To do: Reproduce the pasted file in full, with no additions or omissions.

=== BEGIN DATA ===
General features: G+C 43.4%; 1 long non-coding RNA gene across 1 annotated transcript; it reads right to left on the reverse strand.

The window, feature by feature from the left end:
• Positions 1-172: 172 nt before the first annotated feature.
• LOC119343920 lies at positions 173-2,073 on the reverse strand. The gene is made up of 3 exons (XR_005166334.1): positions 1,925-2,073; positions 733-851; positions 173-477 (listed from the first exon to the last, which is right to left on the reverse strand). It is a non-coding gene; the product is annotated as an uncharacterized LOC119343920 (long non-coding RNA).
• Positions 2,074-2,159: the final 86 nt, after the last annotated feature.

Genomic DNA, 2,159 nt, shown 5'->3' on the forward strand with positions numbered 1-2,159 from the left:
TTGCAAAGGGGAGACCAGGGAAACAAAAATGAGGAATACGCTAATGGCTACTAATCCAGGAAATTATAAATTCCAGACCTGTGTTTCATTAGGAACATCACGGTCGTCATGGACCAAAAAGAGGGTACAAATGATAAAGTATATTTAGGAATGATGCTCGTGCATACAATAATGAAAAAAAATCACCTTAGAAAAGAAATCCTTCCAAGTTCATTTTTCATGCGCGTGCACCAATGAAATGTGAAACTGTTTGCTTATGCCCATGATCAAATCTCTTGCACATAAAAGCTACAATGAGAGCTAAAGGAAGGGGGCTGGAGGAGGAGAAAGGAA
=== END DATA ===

General features: G+C 43.4%; 1 long non-coding RNA gene across 1 annotated transcript; it reads right to left on the reverse strand.

The window, feature by feature from the left end:
• Positions 1-172: 172 nt before the first annotated feature.
• LOC119343920 lies at positions 173-2,073 on the reverse strand. The gene is made up of 3 exons (XR_005166334.1): positions 1,925-2,073; positions 733-851; positions 173-477 (listed from the first exon to the last, which is right to left on the reverse strand). It is a non-coding gene; the product is annotated as an uncharacterized LOC119343920 (long non-coding RNA).
• Positions 2,074-2,159: the final 86 nt, after the last annotated feature.

Genomic DNA, 2,159 nt, shown 5'->3' on the forward strand with positions numbered 1-2,159 from the left:
TTGCAAAGGGGAGACCAGGGAAACAAAAATGAGGAATACGCTAATGGCTACTAATCCAGGAAATTATAAATTCCAGACCTGTGTTTCATTAGGAACATCACGGTCGTCATGGACCAAAAAGAGGGTACAAATGATAAAGTATATTTAGGAATGATGCTCGTGCATACAATAATGAAAAAAAATCACCTTAGAAAAGAAATCCTTCCAAGTTCATTTTTCATGCGCGTGCACCAATGAAATGTGAAACTGTTTGCTTATGCCCATGATCAAATCTCTTGCACATAAAAGCTACAATGAGAGCTAAAGGAAGGGGGCTGGAGGAGGAGAAAGGAA